How Emotional Intelligence and Language Learning Strategies Interact in an EFL Setting

Alireza Shakarami, Hassan Khajehei


Looking at learning procedure in general and language learning in particular, variations abound in learning processes and styles.  Along this journey, some learners travel/move ahead smoothly and some others are faced with challenges of different sorts.  Among the significant factors contributing to more effective and efficient language learning output, motivation, attitude, and personality traits play major roles. However, the role played by the intelligence seems to be critical in any language learning tasks and activities. Emotional Intelligence, which is believed to harmonize cognitive and emotional dispositions, seems to be indispensable to the interrelation between the learner’s Multiple Intelligence makeup and respective preferred learning strategies.   This can be used to develop materials and teaching tasks to become more or less compatible with the learners’ varying preferences and abilities, thereby promoting their achievements. The findings of the study pertaining to the interrelation of students’ Multiple Intelligence profile and their preferred Language Learning Strategies can be used to plan and categorize language learning and teaching tasks and materials in order to modify them more in accordance with the choice of the students. The educators might use the findings to choose from among various teaching materials to satisfy the needs of their learners with different illiteracies through conducting need analysis prior to choosing any learning and teaching content materials. 



Emotional Intelligence, Language Learning Strategies, Interrelation, EFL

Full Text:



Bar-On, R. E. (1997). BarOn Emotional Quotient Inventory: Technical manual. Toronto, Canada: Multi-Health Systems Inc.

Bar-On, R. E. (2006). The Bar-On model of emotional-social intelligence (ESI) 1. Psicothema, 18(Suplemento), 13-25.

Boyatzis, R. E. (1982). The Competent Manager: A Model for Effective Performance. New York, NY: John Wiley & Sons.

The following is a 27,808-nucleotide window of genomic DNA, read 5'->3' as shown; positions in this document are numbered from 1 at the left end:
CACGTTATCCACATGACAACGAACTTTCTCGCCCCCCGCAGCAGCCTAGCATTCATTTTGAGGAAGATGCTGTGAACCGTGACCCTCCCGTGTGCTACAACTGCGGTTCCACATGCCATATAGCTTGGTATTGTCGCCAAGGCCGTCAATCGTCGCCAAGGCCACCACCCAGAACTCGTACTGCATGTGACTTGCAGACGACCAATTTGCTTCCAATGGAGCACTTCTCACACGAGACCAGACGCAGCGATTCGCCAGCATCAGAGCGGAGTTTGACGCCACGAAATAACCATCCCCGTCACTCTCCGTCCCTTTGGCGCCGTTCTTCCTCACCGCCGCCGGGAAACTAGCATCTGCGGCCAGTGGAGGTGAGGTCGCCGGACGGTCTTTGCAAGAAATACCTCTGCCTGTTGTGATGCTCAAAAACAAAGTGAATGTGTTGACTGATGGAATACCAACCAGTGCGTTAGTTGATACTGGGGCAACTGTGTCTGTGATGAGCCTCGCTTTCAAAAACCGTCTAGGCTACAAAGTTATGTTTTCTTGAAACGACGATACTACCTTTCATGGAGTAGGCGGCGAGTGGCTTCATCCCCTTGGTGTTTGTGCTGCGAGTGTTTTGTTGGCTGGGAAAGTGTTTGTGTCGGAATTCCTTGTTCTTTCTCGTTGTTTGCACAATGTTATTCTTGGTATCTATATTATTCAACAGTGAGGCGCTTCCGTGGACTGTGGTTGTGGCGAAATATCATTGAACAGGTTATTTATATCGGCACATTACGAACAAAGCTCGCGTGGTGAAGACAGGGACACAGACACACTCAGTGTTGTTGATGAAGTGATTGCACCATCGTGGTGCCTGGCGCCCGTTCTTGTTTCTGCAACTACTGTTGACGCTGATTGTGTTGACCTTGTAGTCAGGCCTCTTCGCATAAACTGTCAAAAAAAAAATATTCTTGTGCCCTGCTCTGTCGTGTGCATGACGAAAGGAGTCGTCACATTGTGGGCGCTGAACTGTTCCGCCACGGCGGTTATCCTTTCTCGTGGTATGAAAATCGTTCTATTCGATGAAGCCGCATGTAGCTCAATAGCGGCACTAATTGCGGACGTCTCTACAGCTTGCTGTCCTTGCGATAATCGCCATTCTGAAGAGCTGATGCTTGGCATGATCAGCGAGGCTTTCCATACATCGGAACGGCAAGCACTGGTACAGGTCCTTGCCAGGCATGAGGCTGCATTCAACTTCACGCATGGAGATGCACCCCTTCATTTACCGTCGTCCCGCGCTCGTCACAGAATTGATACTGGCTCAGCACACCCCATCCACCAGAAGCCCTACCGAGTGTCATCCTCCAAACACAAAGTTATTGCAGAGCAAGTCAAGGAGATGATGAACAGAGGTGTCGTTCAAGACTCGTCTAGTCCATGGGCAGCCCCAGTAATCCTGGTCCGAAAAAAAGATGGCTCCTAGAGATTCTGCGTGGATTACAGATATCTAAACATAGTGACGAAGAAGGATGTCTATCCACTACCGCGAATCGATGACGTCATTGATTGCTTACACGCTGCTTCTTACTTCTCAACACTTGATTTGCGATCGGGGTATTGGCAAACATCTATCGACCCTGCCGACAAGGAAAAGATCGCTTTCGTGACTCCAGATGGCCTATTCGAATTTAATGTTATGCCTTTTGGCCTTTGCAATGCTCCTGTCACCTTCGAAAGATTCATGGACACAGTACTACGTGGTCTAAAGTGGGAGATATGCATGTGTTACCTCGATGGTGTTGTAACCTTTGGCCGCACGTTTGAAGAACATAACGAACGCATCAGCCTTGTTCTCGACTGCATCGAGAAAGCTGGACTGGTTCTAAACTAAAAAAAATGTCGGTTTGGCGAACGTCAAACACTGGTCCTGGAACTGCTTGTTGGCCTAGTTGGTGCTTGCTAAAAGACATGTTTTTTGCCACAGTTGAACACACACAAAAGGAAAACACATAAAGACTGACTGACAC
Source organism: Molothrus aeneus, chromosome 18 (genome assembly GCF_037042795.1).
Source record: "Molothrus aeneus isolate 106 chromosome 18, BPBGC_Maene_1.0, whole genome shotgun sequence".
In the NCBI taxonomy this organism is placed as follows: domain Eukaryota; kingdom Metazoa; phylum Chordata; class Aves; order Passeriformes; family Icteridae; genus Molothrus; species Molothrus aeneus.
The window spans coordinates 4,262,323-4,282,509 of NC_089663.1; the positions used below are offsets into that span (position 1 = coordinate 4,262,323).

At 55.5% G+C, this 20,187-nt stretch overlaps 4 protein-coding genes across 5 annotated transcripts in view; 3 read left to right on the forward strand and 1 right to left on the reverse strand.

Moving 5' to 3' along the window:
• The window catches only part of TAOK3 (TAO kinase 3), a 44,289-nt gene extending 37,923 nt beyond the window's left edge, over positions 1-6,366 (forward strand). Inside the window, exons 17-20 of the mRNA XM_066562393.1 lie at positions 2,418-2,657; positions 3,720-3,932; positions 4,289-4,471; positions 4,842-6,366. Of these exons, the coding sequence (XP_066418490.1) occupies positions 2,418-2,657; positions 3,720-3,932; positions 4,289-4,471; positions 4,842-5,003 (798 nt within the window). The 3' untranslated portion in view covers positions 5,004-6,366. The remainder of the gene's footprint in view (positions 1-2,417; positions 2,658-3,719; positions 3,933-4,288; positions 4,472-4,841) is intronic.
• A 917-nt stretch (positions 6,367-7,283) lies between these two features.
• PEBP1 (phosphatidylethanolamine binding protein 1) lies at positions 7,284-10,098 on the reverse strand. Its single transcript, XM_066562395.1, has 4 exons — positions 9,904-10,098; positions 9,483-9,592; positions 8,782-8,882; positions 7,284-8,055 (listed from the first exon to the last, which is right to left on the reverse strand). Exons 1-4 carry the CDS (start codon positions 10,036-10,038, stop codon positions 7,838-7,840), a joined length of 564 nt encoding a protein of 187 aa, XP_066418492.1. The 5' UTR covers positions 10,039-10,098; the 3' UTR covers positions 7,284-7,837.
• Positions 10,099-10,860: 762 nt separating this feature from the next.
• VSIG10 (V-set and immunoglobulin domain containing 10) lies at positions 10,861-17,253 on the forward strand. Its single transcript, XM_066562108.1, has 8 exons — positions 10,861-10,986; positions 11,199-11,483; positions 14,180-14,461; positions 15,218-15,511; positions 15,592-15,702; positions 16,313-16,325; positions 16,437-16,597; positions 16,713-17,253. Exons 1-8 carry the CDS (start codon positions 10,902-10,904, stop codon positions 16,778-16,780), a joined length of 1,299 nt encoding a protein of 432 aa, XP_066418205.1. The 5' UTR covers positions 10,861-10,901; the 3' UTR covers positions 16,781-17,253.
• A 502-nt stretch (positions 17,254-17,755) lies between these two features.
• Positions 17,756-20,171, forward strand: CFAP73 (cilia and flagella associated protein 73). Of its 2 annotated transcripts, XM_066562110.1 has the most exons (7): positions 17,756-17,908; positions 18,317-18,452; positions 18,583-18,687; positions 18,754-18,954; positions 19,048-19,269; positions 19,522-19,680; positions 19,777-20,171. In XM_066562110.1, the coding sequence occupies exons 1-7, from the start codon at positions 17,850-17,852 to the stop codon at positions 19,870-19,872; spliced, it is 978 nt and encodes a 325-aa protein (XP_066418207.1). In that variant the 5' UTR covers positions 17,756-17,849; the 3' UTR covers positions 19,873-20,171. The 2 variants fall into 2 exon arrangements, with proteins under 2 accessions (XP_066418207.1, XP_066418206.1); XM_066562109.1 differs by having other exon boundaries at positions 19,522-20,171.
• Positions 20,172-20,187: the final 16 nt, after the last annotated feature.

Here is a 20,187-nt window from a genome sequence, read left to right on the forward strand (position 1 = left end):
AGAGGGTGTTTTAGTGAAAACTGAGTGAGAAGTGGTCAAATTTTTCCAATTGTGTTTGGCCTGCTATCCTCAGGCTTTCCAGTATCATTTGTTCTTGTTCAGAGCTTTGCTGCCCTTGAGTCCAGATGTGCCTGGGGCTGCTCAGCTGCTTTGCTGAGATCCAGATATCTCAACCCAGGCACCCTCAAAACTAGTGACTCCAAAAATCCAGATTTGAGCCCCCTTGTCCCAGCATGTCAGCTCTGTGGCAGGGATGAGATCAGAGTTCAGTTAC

Boyatzis, R. E. (1999). Self-directed change and learning as a necessary meta-competency for success and effectiveness in the 21st century. In R. Sims & J. G. Veres (Eds.), Keys to Employee Success in the Coming Decades (pp. 15-32). Westport, CT: Greenwood Publishing.

Boyatzis, R. E., Goleman, D., & Rhee, K. (2000). Clustering competence in emotional intelligence: Insights from the Emotional Competence Inventory (ECI). Handbook of emotional intelligence, 343-362.

Chemiss, С., & Goleman, D. (2001). The Emotionally Intelligent Workplace* Jossey-Bass. San Francisco, CA.

Cooper, R. K., & Sawaf, A. (1997). Executive EQ: Emotional intelligence in leadership and organizations. New York: Grosset/Putnam.

Dawda, D., & Hart, S. D. (2000). Assessing emotional intelligence: Reliability and validity of the Bar-On Emotional Quotient Inventory (EQ-i) in university students. Personality and Individual Differences, 28(4), 797-812.

Dulewitz, V., & Higgs, M. (1999). “Can emotional intelligence be measured and developed?”. Leadership & Organization Development Journal, 20(5), 242-252.

Goleman, D. (1995). Emotional intelligence: Why it can matter more than IQ for character, health and lifelong achievement. New York: Bantam Books.

Goleman, D. (1998). Working with emotional intelligence. New York: Bantam Books.

Lusch, R. F., & Serpkenci, R. (1990). Personal differences, job tensions, job outcome and store performance: A study of retail managers Journal of Marketing.

Mayer, J. D., DiPaolo, M., & Salovey, P. (1990). Perceiving affective content in ambiguous visual stimuli: A component of emotional intelligence. Journal of personality assessment, 54(3-4), 772-781.

Mayer, J. D., Salovey, P., & Caruso, D. R. (2000). Models of emotional intelligence. In R. J. Sternberg (Ed.), Handbook of Intelligence (pp. 396-420). Cambridge, England: Cambridge University Press.

Nelson, D. B., & Low, G. R. (2003). Emotional intelligence: Achieving academic and career excellence. MIND, 97, 145.

Oxford, R. L. (1990). Language learning strategies: What every teacher should know. New Yourk: Newbury House Publishers.

Schutte, N. S., Malouff, J. M., Hall, L. E., Haggerty, D. J., Cooper, J. T., Golden, C. J., et al. (1998). Development and validation of a measure of emotional intelligence. Personality and individual differences, 25(2), 167-177.



  • There are currently no refbacks.

Creative Commons License
This work is licensed under a Creative Commons Attribution 4.0 International License.

2012-2023 (CC-BY) Australian International Academic Centre PTY.LTD

International Journal of Applied Linguistics and English Literature

To make sure that you can receive messages from us, please add the journal emails into your e-mail 'safe list'. If you do not receive e-mail in your 'inbox', check your 'bulk mail' or 'junk mail' folders.